So it was that Joe saw and understood the hint of panic in the professor's face as the fourth ring sounded, and he hit the button to end the call. The residents were not allowed to leave messages, although they were allowed a second attempt, but only one, to another person on their list. "Your brother?" asked Joe, as he glanced at the number, and the professor licked dry lips and nodded.

Joe punched in the number, and this time, the phone was answered on the second ring. Don Eppes' voice floated out from the speaker as Joe handed the phone to Dr. Eppes, and he could see the flicker of relief tinged with desperation in the professor's face as he took the phone. "Don."

"Oh – Charlie!" Don Eppes sounded surprised, and a little flustered. Joe could hear his young daughter crying in the background, his wife's voice, as she tried to soothe her. His wife's name was Robin, Joe knew; they'd gotten married about a year after Dr. Eppes had come to the think tank. Although Dr. Eppes understood that he had to listen to the conversations for security purposes, Joe turned away discreetly as Don continued. "I thought it was Dad's turn this time."

"I tried to call him – he wasn't home." Dr. Eppes voice was low, husky, and the knuckles of the hand gripping the phone were white.

"Aw, Charlie, I'm sorry – he's probably on his way here. It's Charlotte's first dance recital – her Christmas show. We've got to be there in half an hour, and it takes almost that long to get there." His voice dropped conspiratorially. "You ever try to put stage makeup on a three-year-old? I think Robin's about ready to lose her mind, here. Of course, I'll probably lose mine, by the end of this. You should see her though, she does look pretty cute." The voice stopped suddenly, as if Don Eppes realized what he'd just said. "We'll, uh, try to send a picture in your holiday package."

"That would be good," said Charlie quietly. "Give her a kiss and wish her luck for me."

"I'm not so sure she's the one who needs the luck," commented Don dryly. "Hey, Chuck, I'm really sorry we can't talk longer this week. Who you gonna call next time?"

"Dad," came the quiet response. Charlie looked at Joe.

"Fifteen days," said Joe. "It's a Thursday."

"Fifteen days, Thursday," repeated Charlie. "Tell Dad and Robin I said 'hi.'"

"Okay, yeah hon." That response was muted, and was obviously directed at Robin. Don's voice increased in volume again. "Okay, sorry, Charlie, yeah, I will. Take care, okay, Buddy? We'll talk to you around the holidays, sometime. Next call's Dad, fifteen days from today, I got it."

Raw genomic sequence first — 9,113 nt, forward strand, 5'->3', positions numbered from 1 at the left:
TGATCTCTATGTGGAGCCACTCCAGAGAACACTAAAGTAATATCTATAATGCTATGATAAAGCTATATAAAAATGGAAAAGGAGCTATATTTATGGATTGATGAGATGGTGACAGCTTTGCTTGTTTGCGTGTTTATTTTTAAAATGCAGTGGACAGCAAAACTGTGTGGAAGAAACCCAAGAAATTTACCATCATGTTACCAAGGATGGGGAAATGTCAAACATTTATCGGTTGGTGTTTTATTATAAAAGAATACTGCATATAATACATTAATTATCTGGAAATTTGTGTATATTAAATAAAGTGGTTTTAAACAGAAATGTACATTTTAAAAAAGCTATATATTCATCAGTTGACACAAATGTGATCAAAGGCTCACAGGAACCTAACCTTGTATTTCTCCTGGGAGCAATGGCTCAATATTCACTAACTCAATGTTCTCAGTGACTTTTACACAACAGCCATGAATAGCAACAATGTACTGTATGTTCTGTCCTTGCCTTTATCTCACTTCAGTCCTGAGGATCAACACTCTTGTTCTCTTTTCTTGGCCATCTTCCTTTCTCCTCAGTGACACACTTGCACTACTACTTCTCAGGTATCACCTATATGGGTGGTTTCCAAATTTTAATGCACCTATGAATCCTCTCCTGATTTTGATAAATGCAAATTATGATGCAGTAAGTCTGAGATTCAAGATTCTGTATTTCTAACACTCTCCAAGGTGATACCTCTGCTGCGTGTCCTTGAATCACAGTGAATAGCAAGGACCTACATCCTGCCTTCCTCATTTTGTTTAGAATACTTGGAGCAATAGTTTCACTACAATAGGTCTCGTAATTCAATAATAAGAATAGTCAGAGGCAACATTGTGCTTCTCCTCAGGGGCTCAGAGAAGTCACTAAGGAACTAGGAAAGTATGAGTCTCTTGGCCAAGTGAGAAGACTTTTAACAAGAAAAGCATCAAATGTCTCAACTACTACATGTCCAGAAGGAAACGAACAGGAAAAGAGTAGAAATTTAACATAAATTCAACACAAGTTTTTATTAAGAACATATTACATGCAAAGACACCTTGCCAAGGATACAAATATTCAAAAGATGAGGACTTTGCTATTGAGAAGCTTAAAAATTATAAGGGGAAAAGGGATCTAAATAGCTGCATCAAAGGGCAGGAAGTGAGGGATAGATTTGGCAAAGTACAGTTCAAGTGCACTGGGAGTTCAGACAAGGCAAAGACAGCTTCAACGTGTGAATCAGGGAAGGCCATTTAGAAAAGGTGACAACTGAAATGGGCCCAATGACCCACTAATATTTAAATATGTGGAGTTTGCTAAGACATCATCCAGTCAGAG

"Okay, bye." The phone clicked and went silent, and Joe fought back the urge to wince. Dr. Eppes just stared blankly at the receiver for a moment, and then looked at Joe. "I don't suppose there's any chance I could call Dr. Fleinhardt, is there?" The question was spoken without any real hope in his voice.

Joe shook his head, with a look of commiseration. "No, doctor, I'm sorry – you know the rules, only two attempts allowed at any one time. Better luck next time – at least you got to talk for a minute or two, huh?" He backed out of the room, as the professor nodded dispiritedly, and drifted with slumped shoulders toward his desk, his expression despondent, his eyes faraway. Joe had no doubt they were trained on a picture of another life, of another place, far from the concrete walls that surrounded them.


Don Eppes hung up the phone and for a moment, just stared at it. Any call from Charlie elicited a jumble of emotions – regret, sadness, and loss, to be sure, but also frustration and anger. At least a bit of that frustration was directed at Charlie – his brother would never be in this situation if he hadn't taken on that assignment for the DEA. Don had argued about it with him then, had told him he was getting involved in an assignment that would put him at odds with the most dangerous drug cartel in North America. Charlie, as usual when an assignment had taken his interest, hadn't listened, and this was the result.

Robin's voice broke him out of his reverie. "Don, grab the camera, okay?"

He turned to see her leading Charlotte toward the front door, just as his father opened it and stuck his head inside. Alan beamed upon seeing his granddaughter, and knelt with open arms. "There's my angel! Don't you look beautiful! Give me a hug."

Don's gaze drifted subconsciously toward the phone – he knew his father would feel terrible about missing Charlie's call – almost as bad as Don had felt hanging up on him. He sighed, pasted a smile on his face and snagged the camera, as he followed them out the door.


End Chapter 1